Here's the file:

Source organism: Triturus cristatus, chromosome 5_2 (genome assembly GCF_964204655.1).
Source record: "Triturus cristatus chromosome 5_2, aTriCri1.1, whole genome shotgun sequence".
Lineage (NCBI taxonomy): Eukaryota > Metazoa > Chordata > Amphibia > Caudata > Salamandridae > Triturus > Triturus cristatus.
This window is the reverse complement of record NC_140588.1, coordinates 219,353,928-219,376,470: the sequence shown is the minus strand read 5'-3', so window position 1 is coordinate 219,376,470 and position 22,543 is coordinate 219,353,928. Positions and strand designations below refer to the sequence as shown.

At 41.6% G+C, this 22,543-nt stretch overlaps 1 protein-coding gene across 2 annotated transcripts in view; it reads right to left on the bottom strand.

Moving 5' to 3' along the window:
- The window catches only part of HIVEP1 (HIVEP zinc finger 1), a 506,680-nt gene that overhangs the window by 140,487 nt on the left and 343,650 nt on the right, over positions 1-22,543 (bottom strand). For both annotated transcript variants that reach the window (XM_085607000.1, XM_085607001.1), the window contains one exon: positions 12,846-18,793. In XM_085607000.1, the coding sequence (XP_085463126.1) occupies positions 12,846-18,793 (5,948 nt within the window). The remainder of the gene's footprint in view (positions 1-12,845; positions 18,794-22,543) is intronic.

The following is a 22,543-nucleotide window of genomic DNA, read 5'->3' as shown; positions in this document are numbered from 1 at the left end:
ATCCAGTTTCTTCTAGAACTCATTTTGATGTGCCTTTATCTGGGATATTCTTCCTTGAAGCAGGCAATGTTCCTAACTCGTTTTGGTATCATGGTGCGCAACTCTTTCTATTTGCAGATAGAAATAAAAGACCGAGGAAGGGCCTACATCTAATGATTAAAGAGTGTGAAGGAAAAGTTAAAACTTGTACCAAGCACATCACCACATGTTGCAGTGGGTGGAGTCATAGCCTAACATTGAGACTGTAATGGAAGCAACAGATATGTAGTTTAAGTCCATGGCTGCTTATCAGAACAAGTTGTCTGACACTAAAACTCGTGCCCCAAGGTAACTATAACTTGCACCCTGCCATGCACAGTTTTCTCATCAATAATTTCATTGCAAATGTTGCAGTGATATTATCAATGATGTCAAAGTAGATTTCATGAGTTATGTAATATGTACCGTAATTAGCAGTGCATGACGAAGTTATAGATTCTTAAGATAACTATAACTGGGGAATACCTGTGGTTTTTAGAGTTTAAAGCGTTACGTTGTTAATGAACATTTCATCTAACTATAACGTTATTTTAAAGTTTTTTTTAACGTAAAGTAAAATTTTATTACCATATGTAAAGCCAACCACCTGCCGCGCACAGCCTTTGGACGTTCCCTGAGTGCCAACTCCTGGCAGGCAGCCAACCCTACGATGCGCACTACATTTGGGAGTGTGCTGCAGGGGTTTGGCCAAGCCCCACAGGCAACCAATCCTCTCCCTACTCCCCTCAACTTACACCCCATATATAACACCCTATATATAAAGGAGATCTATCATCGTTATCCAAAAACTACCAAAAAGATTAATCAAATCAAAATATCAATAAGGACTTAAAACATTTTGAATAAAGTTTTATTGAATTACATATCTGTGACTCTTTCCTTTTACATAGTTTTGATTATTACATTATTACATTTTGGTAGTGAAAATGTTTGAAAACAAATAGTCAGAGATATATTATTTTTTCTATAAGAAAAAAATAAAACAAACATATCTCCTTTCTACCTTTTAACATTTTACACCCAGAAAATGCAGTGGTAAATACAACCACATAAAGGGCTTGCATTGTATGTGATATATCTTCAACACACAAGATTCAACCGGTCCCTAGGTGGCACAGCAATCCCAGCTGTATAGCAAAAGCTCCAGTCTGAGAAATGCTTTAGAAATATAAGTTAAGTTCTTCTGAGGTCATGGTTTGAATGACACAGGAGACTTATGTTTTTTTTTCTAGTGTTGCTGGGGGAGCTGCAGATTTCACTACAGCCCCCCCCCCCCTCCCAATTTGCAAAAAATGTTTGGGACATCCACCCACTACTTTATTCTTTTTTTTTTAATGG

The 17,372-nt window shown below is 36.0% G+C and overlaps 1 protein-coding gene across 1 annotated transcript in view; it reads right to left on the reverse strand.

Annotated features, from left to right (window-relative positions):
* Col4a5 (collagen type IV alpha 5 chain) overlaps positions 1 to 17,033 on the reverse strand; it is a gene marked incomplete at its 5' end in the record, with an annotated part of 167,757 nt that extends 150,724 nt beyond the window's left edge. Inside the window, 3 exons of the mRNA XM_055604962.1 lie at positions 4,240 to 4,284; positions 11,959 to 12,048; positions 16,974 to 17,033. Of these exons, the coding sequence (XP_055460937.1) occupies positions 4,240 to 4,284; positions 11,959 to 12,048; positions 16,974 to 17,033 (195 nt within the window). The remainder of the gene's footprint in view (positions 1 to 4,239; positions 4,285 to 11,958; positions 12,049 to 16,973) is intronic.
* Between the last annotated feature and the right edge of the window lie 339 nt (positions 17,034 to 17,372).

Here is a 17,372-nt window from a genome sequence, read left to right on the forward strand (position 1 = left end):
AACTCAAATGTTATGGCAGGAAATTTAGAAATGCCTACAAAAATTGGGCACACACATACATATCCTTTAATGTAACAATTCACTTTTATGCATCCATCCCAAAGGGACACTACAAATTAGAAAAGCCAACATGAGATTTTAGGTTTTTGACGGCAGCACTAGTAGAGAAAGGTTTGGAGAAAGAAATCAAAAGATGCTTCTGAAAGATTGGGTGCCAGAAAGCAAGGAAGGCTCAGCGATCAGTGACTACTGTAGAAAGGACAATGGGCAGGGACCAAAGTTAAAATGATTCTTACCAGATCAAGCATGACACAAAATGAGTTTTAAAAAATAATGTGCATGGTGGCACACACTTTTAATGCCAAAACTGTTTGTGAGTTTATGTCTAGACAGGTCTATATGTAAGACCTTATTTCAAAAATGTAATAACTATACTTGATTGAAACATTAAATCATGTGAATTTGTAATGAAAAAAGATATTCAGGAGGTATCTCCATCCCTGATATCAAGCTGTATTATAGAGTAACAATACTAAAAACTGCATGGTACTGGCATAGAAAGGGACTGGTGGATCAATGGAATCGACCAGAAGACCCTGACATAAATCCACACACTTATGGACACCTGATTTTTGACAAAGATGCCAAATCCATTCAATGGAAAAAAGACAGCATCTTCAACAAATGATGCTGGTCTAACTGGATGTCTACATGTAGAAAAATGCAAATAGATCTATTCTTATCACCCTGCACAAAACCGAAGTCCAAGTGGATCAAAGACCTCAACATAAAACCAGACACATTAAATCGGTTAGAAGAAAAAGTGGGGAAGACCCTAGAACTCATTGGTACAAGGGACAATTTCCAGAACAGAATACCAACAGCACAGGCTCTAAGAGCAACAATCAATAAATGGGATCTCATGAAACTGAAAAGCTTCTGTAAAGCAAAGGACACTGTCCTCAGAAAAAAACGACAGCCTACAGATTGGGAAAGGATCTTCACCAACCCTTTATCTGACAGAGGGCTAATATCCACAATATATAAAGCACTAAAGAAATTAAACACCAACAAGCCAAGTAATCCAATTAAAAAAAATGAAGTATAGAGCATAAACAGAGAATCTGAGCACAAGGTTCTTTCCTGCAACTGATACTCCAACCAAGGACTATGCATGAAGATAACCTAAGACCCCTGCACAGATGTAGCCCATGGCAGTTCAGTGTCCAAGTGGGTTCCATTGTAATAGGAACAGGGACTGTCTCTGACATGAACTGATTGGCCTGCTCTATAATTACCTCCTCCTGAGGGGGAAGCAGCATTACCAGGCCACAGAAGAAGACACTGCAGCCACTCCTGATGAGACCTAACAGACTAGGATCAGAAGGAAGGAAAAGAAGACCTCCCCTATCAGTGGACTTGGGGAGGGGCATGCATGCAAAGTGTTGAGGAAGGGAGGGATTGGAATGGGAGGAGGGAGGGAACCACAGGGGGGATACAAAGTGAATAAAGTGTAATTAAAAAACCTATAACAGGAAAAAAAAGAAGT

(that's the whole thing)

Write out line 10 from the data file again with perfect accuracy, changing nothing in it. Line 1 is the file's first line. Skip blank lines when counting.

The 17,372-nt window shown below is 36.0% G+C and overlaps 1 protein-coding gene across 1 annotated transcript in view; it reads right to left on the reverse strand.